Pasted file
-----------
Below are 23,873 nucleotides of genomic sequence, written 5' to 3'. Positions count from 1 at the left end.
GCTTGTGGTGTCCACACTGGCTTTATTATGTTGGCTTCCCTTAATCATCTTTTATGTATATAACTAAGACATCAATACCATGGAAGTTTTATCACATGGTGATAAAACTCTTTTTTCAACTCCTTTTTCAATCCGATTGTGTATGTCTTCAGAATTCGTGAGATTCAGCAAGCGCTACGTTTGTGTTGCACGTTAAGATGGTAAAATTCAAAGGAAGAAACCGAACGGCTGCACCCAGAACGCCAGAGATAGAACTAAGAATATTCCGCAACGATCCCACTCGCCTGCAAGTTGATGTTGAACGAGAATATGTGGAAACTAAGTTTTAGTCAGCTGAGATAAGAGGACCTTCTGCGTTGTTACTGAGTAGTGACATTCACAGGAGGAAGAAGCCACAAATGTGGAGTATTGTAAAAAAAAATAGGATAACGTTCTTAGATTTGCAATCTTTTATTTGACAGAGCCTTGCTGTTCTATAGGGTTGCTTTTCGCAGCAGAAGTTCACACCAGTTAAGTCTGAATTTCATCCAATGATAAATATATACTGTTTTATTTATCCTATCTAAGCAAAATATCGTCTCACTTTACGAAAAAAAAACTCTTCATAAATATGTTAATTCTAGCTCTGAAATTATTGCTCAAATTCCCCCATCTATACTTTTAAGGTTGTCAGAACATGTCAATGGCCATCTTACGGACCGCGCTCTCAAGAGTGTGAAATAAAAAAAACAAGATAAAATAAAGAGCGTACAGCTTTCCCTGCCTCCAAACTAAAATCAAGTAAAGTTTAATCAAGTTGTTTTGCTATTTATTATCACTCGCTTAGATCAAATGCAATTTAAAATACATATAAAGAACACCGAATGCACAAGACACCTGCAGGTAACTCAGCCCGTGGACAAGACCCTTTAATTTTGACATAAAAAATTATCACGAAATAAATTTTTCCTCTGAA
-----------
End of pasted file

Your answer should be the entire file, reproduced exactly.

Below are 23,873 nucleotides of genomic sequence, written 5' to 3'. Positions count from 1 at the left end.
GCTTGTGGTGTCCACACTGGCTTTATTATGTTGGCTTCCCTTAATCATCTTTTATGTATATAACTAAGACATCAATACCATGGAAGTTTTATCACATGGTGATAAAACTCTTTTTTCAACTCCTTTTTCAATCCGATTGTGTATGTCTTCAGAATTCGTGAGATTCAGCAAGCGCTACGTTTGTGTTGCACGTTAAGATGGTAAAATTCAAAGGAAGAAACCGAACGGCTGCACCCAGAACGCCAGAGATAGAACTAAGAATATTCCGCAACGATCCCACTCGCCTGCAAGTTGATGTTGAACGAGAATATGTGGAAACTAAGTTTTAGTCAGCTGAGATAAGAGGACCTTCTGCGTTGTTACTGAGTAGTGACATTCACAGGAGGAAGAAGCCACAAATGTGGAGTATTGTAAAAAAAAATAGGATAACGTTCTTAGATTTGCAATCTTTTATTTGACAGAGCCTTGCTGTTCTATAGGGTTGCTTTTCGCAGCAGAAGTTCACACCAGTTAAGTCTGAATTTCATCCAATGATAAATATATACTGTTTTATTTATCCTATCTAAGCAAAATATCGTCTCACTTTACGAAAAAAAAACTCTTCATAAATATGTTAATTCTAGCTCTGAAATTATTGCTCAAATTCCCCCATCTATACTTTTAAGGTTGTCAGAACATGTCAATGGCCATCTTACGGACCGCGCTCTCAAGAGTGTGAAATAAAAAAAACAAGATAAAATAAAGAGCGTACAGCTTTCCCTGCCTCCAAACTAAAATCAAGTAAAGTTTAATCAAGTTGTTTTGCTATTTATTATCACTCGCTTAGATCAAATGCAATTTAAAATACATATAAAGAACACCGAATGCACAAGACACCTGCAGGTAACTCAGCCCGTGGACAAGACCCTTTAATTTTGACATAAAAAATTATCACGAAATAAATTTTTCCTCTGAA